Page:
Director: Marc Forster
Studio: Skydance Productions / GK Films
Stars: Brad Pitt, Mireille Enos, Daniella Kertesz
It’s tough to find anyone to cheer for in World War Z, the massive, splashy but oddly uninvolving new Brad Pitt-vs.-the-zombies action epic. Based very, very loosely on Max Brooks’ bleak, highly political novel in which worldwide survivors tell tales of life before, during and after the zombie invasion, the movie version deletes Brooks’ satire and political punch to instead follow Pitt as a former U.N. guy who gets dragged away from his loving kids and wife (Mireille Enos) and back into service during a global pandemic.
While the world gets overrun by gajillions of fast-moving, fast-multiplying members of the undead nation, Pitt and the movie go to hell and back in a search of a cure—or is it a search for a good plot?—with New York, New Jersey, South Korea, Israel and Wales only providing backdrops for zombie massacres, few of which are anywhere near as grabby as those on any given episode of The Walking Dead. The movie, directed by Marc Forster (Quantum of Solace), offers star/producer Pitt doing his damnedest to make this thing work. But it’s a mystery why the U.N., or anyone else in the movie, thinks Pitt’s character is such a big wheel. It’s not like he has specialized knowledge, skills or savvy. And the constant intercutting of big suspense sequences with worried phone calls to Pitt’s wife is fatal to the movie’s build.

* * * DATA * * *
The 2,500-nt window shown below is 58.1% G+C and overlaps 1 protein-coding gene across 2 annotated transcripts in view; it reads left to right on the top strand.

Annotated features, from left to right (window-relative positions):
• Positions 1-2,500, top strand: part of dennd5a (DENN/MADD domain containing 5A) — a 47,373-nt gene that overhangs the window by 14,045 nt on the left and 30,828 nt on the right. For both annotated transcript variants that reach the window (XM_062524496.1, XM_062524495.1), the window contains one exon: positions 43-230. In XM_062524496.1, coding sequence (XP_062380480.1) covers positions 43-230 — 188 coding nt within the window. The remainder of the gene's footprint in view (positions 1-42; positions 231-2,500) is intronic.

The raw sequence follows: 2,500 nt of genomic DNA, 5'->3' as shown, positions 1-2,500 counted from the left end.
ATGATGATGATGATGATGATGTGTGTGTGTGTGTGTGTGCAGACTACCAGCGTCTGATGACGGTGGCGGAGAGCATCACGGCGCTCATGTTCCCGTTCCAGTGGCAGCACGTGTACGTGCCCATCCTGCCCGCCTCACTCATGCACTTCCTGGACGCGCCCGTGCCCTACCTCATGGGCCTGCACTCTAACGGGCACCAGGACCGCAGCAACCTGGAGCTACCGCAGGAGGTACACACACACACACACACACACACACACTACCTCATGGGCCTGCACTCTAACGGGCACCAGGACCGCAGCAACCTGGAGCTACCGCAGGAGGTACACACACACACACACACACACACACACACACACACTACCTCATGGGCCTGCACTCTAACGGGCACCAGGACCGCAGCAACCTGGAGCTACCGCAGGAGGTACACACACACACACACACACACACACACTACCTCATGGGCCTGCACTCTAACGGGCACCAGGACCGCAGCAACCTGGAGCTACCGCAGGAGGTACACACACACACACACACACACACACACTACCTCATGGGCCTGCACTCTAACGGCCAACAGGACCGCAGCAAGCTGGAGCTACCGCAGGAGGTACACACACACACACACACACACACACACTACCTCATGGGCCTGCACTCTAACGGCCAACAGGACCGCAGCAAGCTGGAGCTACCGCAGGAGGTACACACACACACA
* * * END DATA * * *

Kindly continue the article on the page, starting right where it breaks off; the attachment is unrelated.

Sure, there are some enjoyable “Boo!” moments and jumps and jolts to be had here and there, especially during an escape sequence set at an airport during a rainstorm. Helicopters crash, hapless extras and stunt people get sucked out of a crashing airplane and, when the zombie horde scales a giant wall like demented insects, it’s a kick, but a soulless one completely lacking in human interest. The whole episodic thing, in muddy 3D, feels stitched together, maybe because World War Z, was judged to require almost two months of reshooting and an entirely new last third. It’s not a terrible movie; it’s not an especially memorable or imaginative one, either.